Model of Dissent

Politics and the Intellectual
Conversations with Irving Howe
Edited by John Rodden and Ethan Goffman
Purdue University Press, $30.95, 376 pp.

The last time I saw Irving Howe was at Carnegie Hall. We bumped into each other during the concert’s intermission. He was aglow. Isn’t it wonderful, Peter, he exclaimed, wonderful! The concert was Antonín Dvořák’s Stabat Mater.

That this insistently secular left-wing Jewish intellectual was so entranced and moved by a profoundly religious, explicitly Christian work still makes me shake my head with wonder, even if I associate this last meeting with Howe’s unexpected death at age seventy-two, about eighteen months later, in May 1993.

I met Irving Howe a quarter-century earlier because of a piece I wrote in this magazine. It was something of a rejoinder accompanying an article that I myself had urged Commonweal to publish. The other article, “Bankruptcy of the Liberals” (January 7, 1966), was the text of a passionate speech that Carl Oglesby, then president of Students for a Democratic Society, had delivered at a November 27, 1965, antiwar march that drew over twenty-five thousand people to the Washington Monument.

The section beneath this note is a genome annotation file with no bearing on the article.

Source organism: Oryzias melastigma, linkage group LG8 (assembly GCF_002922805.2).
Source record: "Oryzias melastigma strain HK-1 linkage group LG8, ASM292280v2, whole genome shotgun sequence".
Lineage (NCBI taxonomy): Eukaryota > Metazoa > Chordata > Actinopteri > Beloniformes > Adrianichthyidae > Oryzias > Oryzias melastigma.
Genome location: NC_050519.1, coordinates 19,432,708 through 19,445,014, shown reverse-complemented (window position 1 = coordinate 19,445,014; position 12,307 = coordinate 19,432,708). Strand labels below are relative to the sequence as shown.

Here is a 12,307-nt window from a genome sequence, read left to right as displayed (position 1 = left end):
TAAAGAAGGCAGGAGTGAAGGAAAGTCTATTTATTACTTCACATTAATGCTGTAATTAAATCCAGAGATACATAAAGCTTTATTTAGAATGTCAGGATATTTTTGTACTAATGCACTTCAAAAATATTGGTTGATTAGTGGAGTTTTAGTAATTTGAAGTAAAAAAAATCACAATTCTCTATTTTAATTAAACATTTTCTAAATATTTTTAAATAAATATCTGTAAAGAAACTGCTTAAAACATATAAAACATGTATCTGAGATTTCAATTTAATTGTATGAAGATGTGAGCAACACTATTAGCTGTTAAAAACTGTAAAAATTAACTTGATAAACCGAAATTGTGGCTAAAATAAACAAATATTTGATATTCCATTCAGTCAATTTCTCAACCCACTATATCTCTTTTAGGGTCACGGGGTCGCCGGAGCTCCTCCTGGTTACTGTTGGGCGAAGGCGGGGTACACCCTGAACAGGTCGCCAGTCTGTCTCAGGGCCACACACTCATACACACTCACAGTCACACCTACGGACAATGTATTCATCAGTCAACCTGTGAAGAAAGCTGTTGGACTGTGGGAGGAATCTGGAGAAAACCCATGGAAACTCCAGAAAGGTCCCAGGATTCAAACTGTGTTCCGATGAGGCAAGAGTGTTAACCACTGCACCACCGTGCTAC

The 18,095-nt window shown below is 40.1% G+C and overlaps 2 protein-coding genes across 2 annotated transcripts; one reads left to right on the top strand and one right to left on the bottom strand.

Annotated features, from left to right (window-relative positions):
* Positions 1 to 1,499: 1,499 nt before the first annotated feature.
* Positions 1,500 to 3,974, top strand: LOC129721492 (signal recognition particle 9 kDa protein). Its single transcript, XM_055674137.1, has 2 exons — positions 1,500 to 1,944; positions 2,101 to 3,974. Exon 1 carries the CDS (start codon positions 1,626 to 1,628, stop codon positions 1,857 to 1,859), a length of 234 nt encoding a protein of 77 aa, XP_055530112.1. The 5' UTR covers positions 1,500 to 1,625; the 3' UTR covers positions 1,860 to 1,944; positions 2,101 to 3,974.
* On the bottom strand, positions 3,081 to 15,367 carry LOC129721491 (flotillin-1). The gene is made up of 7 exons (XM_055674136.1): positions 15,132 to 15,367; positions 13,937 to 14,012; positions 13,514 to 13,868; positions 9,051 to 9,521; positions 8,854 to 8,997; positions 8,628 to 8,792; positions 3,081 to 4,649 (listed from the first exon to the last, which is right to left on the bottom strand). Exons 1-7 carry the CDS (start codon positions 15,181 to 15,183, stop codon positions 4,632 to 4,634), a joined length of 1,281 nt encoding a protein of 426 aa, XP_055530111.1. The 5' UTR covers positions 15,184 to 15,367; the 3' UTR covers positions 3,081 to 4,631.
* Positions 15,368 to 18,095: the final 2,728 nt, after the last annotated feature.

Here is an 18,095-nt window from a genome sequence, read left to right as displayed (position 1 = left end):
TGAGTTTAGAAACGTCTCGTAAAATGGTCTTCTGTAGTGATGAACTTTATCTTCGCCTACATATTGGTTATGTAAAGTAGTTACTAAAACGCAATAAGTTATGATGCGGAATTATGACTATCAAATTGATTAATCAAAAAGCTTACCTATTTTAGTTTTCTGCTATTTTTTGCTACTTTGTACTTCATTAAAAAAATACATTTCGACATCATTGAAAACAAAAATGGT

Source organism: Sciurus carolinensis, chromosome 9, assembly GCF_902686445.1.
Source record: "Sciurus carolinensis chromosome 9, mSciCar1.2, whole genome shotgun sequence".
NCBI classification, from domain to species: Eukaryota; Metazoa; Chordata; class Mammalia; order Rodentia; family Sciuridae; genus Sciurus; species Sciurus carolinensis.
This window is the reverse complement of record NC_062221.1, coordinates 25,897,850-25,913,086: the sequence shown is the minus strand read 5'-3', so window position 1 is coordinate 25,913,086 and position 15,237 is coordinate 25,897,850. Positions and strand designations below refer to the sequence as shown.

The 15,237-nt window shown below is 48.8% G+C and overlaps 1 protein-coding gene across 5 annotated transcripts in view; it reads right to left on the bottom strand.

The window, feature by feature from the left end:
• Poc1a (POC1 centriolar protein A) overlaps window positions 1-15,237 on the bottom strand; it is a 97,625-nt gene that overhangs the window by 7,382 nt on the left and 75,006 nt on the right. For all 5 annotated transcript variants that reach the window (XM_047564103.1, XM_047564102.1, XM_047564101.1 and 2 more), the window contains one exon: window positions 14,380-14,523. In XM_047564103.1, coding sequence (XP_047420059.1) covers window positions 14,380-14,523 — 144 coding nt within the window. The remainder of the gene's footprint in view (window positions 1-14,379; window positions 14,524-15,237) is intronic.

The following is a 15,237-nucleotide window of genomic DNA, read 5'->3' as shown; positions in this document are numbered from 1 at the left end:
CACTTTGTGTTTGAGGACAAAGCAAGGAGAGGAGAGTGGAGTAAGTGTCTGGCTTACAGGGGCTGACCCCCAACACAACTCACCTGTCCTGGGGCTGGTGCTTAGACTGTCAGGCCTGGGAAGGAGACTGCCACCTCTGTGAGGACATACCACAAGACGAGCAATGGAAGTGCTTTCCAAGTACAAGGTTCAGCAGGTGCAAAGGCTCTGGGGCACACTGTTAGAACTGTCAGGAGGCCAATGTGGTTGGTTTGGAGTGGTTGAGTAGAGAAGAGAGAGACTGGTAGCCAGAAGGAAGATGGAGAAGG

Instead of predictable rhetoric that might have pleased, though more likely bored, the broad coalition of antiwar marchers, Oglesby had delivered a biting critique of the anti-Communist doctrine that routinely set America against virtually every revolutionary impulse around the world, that also conveniently served American economic interests, and that had been forged and maintained as much by liberals as conservatives. ...

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About the Author

Peter Steinfels, co-founder of the Fordham Center on Religion and Culture and a former editor of Commonweal, is the author of A People Adrift: The Crisis of the Roman Catholic Church in America.